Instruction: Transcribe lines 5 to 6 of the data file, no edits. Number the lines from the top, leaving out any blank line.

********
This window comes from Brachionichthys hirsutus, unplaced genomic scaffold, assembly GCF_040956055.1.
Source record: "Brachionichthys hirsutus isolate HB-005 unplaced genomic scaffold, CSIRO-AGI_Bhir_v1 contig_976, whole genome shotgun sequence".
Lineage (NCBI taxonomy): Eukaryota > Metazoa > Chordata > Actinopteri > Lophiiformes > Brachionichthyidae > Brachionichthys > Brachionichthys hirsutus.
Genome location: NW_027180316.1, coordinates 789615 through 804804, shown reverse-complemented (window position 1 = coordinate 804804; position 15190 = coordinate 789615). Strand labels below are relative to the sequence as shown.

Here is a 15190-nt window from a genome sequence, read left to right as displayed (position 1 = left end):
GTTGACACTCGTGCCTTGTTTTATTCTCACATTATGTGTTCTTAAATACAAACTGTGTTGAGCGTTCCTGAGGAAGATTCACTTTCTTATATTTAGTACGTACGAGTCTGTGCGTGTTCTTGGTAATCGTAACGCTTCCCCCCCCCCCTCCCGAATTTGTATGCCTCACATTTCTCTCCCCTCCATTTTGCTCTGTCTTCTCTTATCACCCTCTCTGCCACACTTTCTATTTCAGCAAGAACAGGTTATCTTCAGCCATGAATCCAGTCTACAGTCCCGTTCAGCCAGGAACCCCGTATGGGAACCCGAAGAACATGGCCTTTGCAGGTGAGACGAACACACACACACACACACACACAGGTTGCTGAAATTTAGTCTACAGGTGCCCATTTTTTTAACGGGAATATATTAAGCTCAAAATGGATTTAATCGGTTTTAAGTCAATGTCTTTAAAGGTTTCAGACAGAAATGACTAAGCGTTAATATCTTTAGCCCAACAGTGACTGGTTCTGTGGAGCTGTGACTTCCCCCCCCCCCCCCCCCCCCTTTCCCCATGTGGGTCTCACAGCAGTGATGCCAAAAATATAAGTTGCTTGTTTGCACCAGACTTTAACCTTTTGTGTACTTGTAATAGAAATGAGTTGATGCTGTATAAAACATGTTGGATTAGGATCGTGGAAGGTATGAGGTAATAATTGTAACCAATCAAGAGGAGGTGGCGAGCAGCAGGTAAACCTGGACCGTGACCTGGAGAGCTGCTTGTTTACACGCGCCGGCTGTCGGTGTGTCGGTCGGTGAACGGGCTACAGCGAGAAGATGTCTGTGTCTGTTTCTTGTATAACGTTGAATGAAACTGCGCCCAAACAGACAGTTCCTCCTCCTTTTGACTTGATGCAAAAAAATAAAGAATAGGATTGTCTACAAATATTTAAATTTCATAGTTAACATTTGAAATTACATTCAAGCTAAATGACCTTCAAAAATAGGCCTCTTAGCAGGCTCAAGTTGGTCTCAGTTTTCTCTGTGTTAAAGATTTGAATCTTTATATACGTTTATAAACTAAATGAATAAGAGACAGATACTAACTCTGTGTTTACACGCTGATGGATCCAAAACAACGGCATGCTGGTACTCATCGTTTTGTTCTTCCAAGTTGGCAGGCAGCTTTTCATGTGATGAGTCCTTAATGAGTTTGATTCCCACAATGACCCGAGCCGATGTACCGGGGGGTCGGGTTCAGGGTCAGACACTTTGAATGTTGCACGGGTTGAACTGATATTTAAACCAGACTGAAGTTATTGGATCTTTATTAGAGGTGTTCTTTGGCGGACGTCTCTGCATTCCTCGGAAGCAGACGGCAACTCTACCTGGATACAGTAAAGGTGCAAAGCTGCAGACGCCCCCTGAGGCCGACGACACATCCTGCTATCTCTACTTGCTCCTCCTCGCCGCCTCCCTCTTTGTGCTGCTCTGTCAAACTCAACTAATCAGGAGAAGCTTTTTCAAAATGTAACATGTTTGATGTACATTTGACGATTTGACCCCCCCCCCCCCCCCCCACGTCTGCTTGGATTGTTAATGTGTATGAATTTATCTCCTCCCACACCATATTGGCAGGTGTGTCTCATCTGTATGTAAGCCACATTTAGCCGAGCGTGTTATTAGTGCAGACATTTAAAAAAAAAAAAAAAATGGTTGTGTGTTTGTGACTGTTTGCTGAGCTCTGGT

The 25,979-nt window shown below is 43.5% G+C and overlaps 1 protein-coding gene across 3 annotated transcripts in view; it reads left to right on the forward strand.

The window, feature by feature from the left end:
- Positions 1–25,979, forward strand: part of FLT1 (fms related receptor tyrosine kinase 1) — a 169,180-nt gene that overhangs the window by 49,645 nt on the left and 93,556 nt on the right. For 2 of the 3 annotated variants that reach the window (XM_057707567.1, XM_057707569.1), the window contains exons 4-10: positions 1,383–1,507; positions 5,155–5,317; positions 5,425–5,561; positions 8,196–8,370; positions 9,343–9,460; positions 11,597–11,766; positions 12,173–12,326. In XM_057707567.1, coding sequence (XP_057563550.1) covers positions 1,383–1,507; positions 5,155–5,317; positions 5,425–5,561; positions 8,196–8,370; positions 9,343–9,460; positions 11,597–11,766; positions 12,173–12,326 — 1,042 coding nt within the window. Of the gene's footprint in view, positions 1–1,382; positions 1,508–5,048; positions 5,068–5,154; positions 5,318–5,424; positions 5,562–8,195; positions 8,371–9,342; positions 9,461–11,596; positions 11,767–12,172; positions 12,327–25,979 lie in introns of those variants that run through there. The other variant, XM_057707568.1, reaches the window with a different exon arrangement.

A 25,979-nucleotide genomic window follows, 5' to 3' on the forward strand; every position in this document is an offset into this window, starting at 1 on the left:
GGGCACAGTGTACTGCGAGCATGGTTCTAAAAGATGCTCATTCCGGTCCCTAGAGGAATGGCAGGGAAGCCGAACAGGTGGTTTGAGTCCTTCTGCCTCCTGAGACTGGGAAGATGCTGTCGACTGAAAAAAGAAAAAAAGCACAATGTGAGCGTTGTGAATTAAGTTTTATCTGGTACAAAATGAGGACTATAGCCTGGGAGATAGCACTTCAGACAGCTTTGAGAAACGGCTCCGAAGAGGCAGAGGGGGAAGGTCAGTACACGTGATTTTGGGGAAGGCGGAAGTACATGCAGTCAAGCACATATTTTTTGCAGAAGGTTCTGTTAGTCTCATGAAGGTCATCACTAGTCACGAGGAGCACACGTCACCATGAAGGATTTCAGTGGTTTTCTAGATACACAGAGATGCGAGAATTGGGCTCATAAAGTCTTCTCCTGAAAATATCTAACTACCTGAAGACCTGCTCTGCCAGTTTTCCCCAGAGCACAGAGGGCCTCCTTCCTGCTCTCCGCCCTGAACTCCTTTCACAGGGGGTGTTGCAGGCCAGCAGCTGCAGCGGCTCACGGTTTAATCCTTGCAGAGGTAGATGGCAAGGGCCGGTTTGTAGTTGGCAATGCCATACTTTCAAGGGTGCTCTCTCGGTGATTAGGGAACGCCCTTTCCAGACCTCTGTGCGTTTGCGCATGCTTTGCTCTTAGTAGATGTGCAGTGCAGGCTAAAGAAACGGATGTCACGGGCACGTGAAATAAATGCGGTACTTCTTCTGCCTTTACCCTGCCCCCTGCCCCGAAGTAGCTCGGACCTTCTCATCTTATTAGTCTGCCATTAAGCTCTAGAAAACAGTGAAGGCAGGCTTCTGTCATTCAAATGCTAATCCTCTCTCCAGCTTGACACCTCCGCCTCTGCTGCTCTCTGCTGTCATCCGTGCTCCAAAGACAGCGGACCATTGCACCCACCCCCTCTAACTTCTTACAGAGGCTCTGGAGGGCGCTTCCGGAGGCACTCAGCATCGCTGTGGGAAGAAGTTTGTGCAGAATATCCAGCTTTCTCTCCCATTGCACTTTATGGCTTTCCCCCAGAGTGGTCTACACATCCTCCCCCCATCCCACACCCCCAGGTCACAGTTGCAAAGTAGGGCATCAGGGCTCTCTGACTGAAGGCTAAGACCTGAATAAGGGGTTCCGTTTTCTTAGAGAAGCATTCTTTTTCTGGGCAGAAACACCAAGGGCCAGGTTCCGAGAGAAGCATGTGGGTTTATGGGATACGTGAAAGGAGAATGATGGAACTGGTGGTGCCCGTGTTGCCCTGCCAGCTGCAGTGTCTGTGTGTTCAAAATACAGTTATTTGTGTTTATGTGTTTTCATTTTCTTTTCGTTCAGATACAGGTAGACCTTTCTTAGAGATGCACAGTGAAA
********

Here is a 15190-nt window from a genome sequence, read left to right as displayed (position 1 = left end):
GTTGACACTCGTGCCTTGTTTTATTCTCACATTATGTGTTCTTAAATACAAACTGTGTTGAGCGTTCCTGAGGAAGATTCACTTTCTTATATTTAGTACGTACGAGTCTGTGCGTGTTCTTGGTAATCGTAACGCTTCCCCCCCCCCCTCCCGAATTTGTATGCCTCACATTTCTCTCCCCTCCATTTTGCTCTGTCTTCTCTTATCACCCTCTCTGCCACACTTTCTATTTCAGCAAGAACAGGTTATCTTCAGCCATGAATCCAGTCTACAGTCCCGTTCAGCCAGGAACCCCGTATGGGAACCCGAAGAACATGGCCTTTGCAGGTGAGACGAACACACACACACACACACACACAGGTTGCTGAAATTTAGTCTACAGGTGCCCATTTTTTTAACGGGAATATATTAAGCTCAAAATGGATTTAATCGGTTTTAAGTCAATGTCTTTAAAGGTTTCAGACAGAAATGACTAAGCGTTAATATCTTTAGCCCAACAGTGACTGGTTCTGTGGAGCTGTGACTTCCCCCCCCCCCCCCCCCCCCTTTCCCCATGTGGGTCTCACAGCAGTGATGCCAAAAATATAAGTTGCTTGTTTGCACCAGACTTTAACCTTTTGTGTACTTGTAATAGAAATGAGTTGATGCTGTATAAAACATGTTGGATTAGGATCGTGGAAGGTATGAGGTAATAATTGTAACCAATCAAGAGGAGGTGGCGAGCAGCAGGTAAACCTGGACCGTGACCTGGAGAGCTGCTTGTTTACACGCGCCGGCTGTCGGTGTGTCGGTCGGTGAACGGGCTACAGCGAGAAGATGTCTGTGTCTGTTTCTTGTATAACGTTGAATGAAACTGCGCCCAAACAGACAGTTCCTCCTCCTTTTGACTTGATGCAAAAAAATAAAGAATAGGATTGTCTACAAATATTTAAATTTCATAGTTAACATTTGAAATTACATTCAAGCTAAATGACCTTCAAAAATAGGCCTCTTAGCAGGCTCAAGTTGGTCTCAGTTTTCTCTGTGTTAAAGATTTGAATCTTTATATACGTTTATAAACTAAATGAATAAGAGACAGATACTAACTCTGTGTTTACACGCTGATGGATCCAAAACAACGGCATGCTGGTACTCATCGTTTTGTTCTTCCAAGTTGGCAGGCAGCTTTTCATGTGATGAGTCCTTAATGAGTTTGATTCCCACAATGACCCGAGCCGATGTACCGGGGGGTCGGGTTCAGGGTCAGACACTTTGAATGTTGCACGGGTTGAACTGATATTTAAACCAGACTGAAGTTATTGGATCTTTATTAGAGGTGTTCTTTGGCGGACGTCTCTGCATTCCTCGGAAGCAGACGGCAACTCTACCTGGATACAGTAAAGGTGCAAAGCTGCAGACGCCCCCTGAGGCCGACGACACATCCTGCTATCTCTACTTGCTCCTCCTCGCCGCCTCCCTCTTTGTGCTGCTCTGTCAAACTCAACTAATCAGGAGAAGCTTTTTCAAAATGTAACATGTTTGATGTACATTTGACGATTTGACCCCCCCCCCCCCCCCCCACGTCTGCTTGGATTGTTAATGTGTATGAATTTATCTCCTCCCACACCATATTGGCAGGTGTGTCTCATCTGTATGTAAGCCACATTTAGCCGAGCGTGTTATTAGTGCAGACATTTAAAAAAAAAAAAAAAATGGTTGTGTGTTTGTGACTGTTTGCTGAGCTCTGGT